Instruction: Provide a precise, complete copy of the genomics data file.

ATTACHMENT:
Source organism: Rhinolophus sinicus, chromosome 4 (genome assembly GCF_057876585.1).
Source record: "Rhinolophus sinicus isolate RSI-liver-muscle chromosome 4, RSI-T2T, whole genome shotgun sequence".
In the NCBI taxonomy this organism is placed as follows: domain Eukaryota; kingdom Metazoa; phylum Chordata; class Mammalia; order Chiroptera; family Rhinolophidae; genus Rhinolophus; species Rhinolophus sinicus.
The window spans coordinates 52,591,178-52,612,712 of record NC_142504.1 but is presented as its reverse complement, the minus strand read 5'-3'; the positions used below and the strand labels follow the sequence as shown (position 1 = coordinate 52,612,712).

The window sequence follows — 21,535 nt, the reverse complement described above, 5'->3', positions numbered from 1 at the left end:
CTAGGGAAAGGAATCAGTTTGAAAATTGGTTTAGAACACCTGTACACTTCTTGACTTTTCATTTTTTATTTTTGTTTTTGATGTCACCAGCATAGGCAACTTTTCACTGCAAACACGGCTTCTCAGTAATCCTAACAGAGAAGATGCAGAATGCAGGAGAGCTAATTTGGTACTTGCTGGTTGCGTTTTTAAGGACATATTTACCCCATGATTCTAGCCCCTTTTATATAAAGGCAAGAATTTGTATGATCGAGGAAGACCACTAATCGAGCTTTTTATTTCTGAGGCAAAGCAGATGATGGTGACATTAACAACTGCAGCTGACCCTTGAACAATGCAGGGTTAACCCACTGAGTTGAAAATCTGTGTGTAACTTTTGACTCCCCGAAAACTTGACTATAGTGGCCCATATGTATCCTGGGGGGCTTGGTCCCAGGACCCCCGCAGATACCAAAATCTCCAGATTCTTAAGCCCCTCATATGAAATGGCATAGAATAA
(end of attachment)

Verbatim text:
Source organism: Rhinolophus sinicus, chromosome 4 (genome assembly GCF_057876585.1).
Source record: "Rhinolophus sinicus isolate RSI-liver-muscle chromosome 4, RSI-T2T, whole genome shotgun sequence".
In the NCBI taxonomy this organism is placed as follows: domain Eukaryota; kingdom Metazoa; phylum Chordata; class Mammalia; order Chiroptera; family Rhinolophidae; genus Rhinolophus; species Rhinolophus sinicus.
The window spans coordinates 52,591,178-52,612,712 of record NC_142504.1 but is presented as its reverse complement, the minus strand read 5'-3'; the positions used below and the strand labels follow the sequence as shown (position 1 = coordinate 52,612,712).

The window sequence follows — 21,535 nt, the reverse complement described above, 5'->3', positions numbered from 1 at the left end:
CTAGGGAAAGGAATCAGTTTGAAAATTGGTTTAGAACACCTGTACACTTCTTGACTTTTCATTTTTTATTTTTGTTTTTGATGTCACCAGCATAGGCAACTTTTCACTGCAAACACGGCTTCTCAGTAATCCTAACAGAGAAGATGCAGAATGCAGGAGAGCTAATTTGGTACTTGCTGGTTGCGTTTTTAAGGACATATTTACCCCATGATTCTAGCCCCTTTTATATAAAGGCAAGAATTTGTATGATCGAGGAAGACCACTAATCGAGCTTTTTATTTCTGAGGCAAAGCAGATGATGGTGACATTAACAACTGCAGCTGACCCTTGAACAATGCAGGGTTAACCCACTGAGTTGAAAATCTGTGTGTAACTTTTGACTCCCCGAAAACTTGACTATAGTGGCCCATATGTATCCTGGGGGGCTTGGTCCCAGGACCCCCGCAGATACCAAAATCTCCAGATTCTTAAGCCCCTCATATGAAATGGCATAGAATAA